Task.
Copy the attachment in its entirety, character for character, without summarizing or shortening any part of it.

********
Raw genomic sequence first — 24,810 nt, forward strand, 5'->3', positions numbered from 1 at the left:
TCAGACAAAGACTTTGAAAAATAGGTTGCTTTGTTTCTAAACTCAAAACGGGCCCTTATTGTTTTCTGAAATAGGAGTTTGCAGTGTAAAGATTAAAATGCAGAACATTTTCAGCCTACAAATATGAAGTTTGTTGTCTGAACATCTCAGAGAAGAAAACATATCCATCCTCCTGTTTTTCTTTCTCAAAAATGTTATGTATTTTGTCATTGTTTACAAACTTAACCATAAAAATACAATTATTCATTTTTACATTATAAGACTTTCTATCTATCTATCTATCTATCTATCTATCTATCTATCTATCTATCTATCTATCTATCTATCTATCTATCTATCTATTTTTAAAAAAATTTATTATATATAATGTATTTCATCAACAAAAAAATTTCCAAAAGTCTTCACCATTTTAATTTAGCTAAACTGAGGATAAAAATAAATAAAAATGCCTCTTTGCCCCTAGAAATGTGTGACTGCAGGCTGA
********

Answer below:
Raw genomic sequence first — 24,810 nt, forward strand, 5'->3', positions numbered from 1 at the left:
TCAGACAAAGACTTTGAAAAATAGGTTGCTTTGTTTCTAAACTCAAAACGGGCCCTTATTGTTTTCTGAAATAGGAGTTTGCAGTGTAAAGATTAAAATGCAGAACATTTTCAGCCTACAAATATGAAGTTTGTTGTCTGAACATCTCAGAGAAGAAAACATATCCATCCTCCTGTTTTTCTTTCTCAAAAATGTTATGTATTTTGTCATTGTTTACAAACTTAACCATAAAAATACAATTATTCATTTTTACATTATAAGACTTTCTATCTATCTATCTATCTATCTATCTATCTATCTATCTATCTATCTATCTATCTATCTATCTATCTATCTATCTATTTTTAAAAAAATTTATTATATATAATGTATTTCATCAACAAAAAAATTTCCAAAAGTCTTCACCATTTTAATTTAGCTAAACTGAGGATAAAAATAAATAAAAATGCCTCTTTGCCCCTAGAAATGTGTGACTGCAGGCTGA